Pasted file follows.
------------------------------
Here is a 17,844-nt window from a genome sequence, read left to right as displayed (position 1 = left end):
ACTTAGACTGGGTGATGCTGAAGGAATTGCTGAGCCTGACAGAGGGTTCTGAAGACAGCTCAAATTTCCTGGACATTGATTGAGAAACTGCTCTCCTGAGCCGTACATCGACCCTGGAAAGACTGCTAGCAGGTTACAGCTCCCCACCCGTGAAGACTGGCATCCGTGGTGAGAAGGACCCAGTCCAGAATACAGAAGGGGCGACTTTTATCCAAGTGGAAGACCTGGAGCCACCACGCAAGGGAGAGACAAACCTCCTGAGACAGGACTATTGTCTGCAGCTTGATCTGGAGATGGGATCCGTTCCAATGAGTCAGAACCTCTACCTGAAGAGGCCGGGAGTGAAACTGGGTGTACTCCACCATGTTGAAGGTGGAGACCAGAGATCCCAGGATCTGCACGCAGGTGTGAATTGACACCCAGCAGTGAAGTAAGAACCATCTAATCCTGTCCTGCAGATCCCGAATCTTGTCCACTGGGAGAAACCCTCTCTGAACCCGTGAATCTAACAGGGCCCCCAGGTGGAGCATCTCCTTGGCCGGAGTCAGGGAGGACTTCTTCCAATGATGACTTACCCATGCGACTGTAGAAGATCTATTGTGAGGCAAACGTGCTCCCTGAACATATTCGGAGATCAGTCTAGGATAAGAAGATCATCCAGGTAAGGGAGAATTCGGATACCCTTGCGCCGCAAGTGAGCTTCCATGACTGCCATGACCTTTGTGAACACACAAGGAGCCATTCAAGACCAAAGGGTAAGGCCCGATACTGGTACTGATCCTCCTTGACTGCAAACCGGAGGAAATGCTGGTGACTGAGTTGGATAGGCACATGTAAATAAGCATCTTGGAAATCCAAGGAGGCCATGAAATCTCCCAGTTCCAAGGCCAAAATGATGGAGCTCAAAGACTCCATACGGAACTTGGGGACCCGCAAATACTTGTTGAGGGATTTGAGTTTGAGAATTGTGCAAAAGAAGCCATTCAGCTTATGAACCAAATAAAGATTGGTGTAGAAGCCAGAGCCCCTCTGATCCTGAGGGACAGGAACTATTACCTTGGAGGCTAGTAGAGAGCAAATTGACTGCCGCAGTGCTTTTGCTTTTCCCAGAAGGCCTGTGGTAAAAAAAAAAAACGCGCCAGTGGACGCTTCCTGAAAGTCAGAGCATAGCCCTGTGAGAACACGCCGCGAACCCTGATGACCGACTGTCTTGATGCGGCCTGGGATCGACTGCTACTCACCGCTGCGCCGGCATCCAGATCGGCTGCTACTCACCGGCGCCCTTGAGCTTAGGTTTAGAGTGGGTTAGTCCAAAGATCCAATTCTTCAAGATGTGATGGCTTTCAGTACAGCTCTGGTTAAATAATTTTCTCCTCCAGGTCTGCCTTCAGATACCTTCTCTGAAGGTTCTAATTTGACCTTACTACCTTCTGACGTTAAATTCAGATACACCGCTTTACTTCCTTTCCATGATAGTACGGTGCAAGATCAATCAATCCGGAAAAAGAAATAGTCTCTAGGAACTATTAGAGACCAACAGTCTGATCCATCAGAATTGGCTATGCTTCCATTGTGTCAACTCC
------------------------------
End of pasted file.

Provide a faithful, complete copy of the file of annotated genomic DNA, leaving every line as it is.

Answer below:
Here is a 17,844-nt window from a genome sequence, read left to right as displayed (position 1 = left end):
ACTTAGACTGGGTGATGCTGAAGGAATTGCTGAGCCTGACAGAGGGTTCTGAAGACAGCTCAAATTTCCTGGACATTGATTGAGAAACTGCTCTCCTGAGCCGTACATCGACCCTGGAAAGACTGCTAGCAGGTTACAGCTCCCCACCCGTGAAGACTGGCATCCGTGGTGAGAAGGACCCAGTCCAGAATACAGAAGGGGCGACTTTTATCCAAGTGGAAGACCTGGAGCCACCACGCAAGGGAGAGACAAACCTCCTGAGACAGGACTATTGTCTGCAGCTTGATCTGGAGATGGGATCCGTTCCAATGAGTCAGAACCTCTACCTGAAGAGGCCGGGAGTGAAACTGGGTGTACTCCACCATGTTGAAGGTGGAGACCAGAGATCCCAGGATCTGCACGCAGGTGTGAATTGACACCCAGCAGTGAAGTAAGAACCATCTAATCCTGTCCTGCAGATCCCGAATCTTGTCCACTGGGAGAAACCCTCTCTGAACCCGTGAATCTAACAGGGCCCCCAGGTGGAGCATCTCCTTGGCCGGAGTCAGGGAGGACTTCTTCCAATGATGACTTACCCATGCGACTGTAGAAGATCTATTGTGAGGCAAACGTGCTCCCTGAACATATTCGGAGATCAGTCTAGGATAAGAAGATCATCCAGGTAAGGGAGAATTCGGATACCCTTGCGCCGCAAGTGAGCTTCCATGACTGCCATGACCTTTGTGAACACACAAGGAGCCATTCAAGACCAAAGGGTAAGGCCCGATACTGGTACTGATCCTCCTTGACTGCAAACCGGAGGAAATGCTGGTGACTGAGTTGGATAGGCACATGTAAATAAGCATCTTGGAAATCCAAGGAGGCCATGAAATCTCCCAGTTCCAAGGCCAAAATGATGGAGCTCAAAGACTCCATACGGAACTTGGGGACCCGCAAATACTTGTTGAGGGATTTGAGTTTGAGAATTGTGCAAAAGAAGCCATTCAGCTTATGAACCAAATAAAGATTGGTGTAGAAGCCAGAGCCCCTCTGATCCTGAGGGACAGGAACTATTACCTTGGAGGCTAGTAGAGAGCAAATTGACTGCCGCAGTGCTTTTGCTTTTCCCAGAAGGCCTGTGGTAAAAAAAAAAAACGCGCCAGTGGACGCTTCCTGAAAGTCAGAGCATAGCCCTGTGAGAACACGCCGCGAACCCTGATGACCGACTGTCTTGATGCGGCCTGGGATCGACTGCTACTCACCGCTGCGCCGGCATCCAGATCGGCTGCTACTCACCGGCGCCCTTGAGCTTAGGTTTAGAGTGGGTTAGTCCAAAGATCCAATTCTTCAAGATGTGATGGCTTTCAGTACAGCTCTGGTTAAATAATTTTCTCCTCCAGGTCTGCCTTCAGATACCTTCTCTGAAGGTTCTAATTTGACCTTACTACCTTCTGACGTTAAATTCAGATACACCGCTTTACTTCCTTTCCATGATAGTACGGTGCAAGATCAATCAATCCGGAAAAAGAAATAGTCTCTAGGAACTATTAGAGACCAACAGTCTGATCCATCAGAATTGGCTATGCTTCCATTGTGTCAACTCC